Difference between Logical DFD and Physical DFD
So far we considered data flow diagrams as logical models. They specify the logical process preformed on the data, i.e. the type of operations performed. Beside that logical DFDs doesn’t specify who does the operation, whether it is done manually or by computer and also where it is done. But physical DFD specifies these. For example, in figure 1(a), a physical DFD specifies that a checking clerk receives the items from vendors, checks them and rejects an item if it is not as per order. Accepted items are sent to a stores clerk who updates the inventory file. Figure 1(b), a logical DFD shows the type of operation preformed. Although the DFD is Physical or Logical but symbols used in the DFD are same.
A physical DFD can be taken as the first stage for the development of logical DFD; it can be easily drawn while gathering the facts at the first step of SDLC. It can be verified by the user.
As an example, we can consider the development of a physical and logical DFD for the process of getting a cheque cashed in a bank.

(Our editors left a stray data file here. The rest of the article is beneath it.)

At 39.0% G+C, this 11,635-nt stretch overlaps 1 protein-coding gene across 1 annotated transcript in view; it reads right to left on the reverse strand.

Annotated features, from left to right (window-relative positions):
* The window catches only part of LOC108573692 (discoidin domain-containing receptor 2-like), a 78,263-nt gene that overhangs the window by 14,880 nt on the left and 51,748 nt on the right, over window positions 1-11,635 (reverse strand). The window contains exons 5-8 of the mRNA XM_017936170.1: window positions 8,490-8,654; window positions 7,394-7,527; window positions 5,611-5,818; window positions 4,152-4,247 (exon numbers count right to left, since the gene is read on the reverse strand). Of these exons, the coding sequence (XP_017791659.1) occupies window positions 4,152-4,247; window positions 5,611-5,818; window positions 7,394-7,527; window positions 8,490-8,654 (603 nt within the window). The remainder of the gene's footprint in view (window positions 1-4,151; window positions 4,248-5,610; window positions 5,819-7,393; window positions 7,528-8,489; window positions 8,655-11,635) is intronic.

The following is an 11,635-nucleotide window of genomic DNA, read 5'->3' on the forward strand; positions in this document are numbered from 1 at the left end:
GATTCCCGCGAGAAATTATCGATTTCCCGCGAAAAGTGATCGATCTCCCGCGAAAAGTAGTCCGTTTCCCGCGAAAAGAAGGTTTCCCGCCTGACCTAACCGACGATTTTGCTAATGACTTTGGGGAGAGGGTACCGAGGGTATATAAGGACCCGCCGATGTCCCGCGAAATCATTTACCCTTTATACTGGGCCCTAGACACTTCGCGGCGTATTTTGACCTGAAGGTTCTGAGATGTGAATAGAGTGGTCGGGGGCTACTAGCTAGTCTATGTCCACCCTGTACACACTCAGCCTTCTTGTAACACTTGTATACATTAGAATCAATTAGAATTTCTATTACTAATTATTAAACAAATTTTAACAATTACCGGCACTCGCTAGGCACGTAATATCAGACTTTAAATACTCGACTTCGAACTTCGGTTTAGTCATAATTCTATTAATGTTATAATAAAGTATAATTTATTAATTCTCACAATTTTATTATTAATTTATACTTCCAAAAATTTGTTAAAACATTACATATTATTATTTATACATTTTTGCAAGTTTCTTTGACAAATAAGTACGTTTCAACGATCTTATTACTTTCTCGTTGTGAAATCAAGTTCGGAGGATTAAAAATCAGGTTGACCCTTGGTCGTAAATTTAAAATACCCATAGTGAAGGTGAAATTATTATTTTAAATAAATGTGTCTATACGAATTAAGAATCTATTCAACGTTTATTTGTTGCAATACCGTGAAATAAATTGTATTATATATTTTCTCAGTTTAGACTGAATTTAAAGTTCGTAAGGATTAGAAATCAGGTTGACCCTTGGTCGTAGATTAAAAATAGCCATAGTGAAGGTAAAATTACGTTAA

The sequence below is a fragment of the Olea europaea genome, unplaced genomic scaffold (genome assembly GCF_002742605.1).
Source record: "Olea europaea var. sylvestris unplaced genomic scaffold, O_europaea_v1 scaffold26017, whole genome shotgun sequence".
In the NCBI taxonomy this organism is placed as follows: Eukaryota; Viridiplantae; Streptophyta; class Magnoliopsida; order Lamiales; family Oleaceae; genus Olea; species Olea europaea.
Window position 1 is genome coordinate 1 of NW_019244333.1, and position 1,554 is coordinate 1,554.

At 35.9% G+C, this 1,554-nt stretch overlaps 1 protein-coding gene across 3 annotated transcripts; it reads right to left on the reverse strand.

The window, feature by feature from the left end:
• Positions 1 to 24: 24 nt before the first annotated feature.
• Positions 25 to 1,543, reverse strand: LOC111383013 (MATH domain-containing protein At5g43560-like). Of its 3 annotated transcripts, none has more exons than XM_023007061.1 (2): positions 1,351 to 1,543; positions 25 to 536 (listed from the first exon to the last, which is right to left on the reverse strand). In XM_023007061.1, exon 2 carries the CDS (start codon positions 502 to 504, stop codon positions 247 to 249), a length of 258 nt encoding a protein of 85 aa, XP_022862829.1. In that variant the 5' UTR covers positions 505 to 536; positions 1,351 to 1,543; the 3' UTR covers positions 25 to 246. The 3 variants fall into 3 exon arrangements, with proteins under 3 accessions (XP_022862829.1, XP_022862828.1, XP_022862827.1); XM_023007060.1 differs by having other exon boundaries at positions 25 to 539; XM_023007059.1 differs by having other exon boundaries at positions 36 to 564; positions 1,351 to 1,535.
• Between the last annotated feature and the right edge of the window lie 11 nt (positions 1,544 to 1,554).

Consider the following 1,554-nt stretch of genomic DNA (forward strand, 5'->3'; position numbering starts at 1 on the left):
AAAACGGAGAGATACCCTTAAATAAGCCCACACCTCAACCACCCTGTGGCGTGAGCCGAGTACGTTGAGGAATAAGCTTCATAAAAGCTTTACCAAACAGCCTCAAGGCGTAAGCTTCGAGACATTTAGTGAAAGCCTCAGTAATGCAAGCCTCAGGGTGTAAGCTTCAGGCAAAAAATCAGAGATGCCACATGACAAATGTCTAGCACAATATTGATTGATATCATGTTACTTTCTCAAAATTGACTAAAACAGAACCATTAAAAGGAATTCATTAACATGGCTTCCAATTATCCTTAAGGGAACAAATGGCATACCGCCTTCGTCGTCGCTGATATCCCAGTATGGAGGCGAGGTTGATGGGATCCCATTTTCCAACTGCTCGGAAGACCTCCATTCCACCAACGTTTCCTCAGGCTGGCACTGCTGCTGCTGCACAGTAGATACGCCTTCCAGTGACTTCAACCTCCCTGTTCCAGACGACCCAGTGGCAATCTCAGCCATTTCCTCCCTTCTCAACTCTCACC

Starting to build DFD is very simple if you start from Physical DFD and reach to Logical DFD.
A customer presents a cheque to a clerk. The clerk checks a ledger containing all account numbers and makes sure whether the account number in the cheque is valid, whether adequate balance is there in the account to pay the cheque, and whether the signature is authentic. After the positive report of the above operation, clerk gives the token to the customer. The clerk also debits customer’s account by the amount specified in the cheque. If the cash cannot be paid due to an error in the cheque, the cheque is returned. The token number is written on the top of the cheque, customer gives the cheque to the cashier, when the token number is called out by the cashier the customer goes to cashier with the token. The cashier checks token number, takes customer’s signature, pays cash, enters cash paid in a ledger called day book, and files the cheque.
To explain this operation, I have modeled two different DFDs, a physical and logical. The physical DFD for this operation is given in Figure in 2(a).
Same physical DFD is converted into logical DFD, by taking the functions performed at each step as same. In logical DFD each process has a well defined operation. Further, in this diagram we do not include details such as clerks/cashiers performing operations. Logical DFD for this operation is shown in Figure 2(b).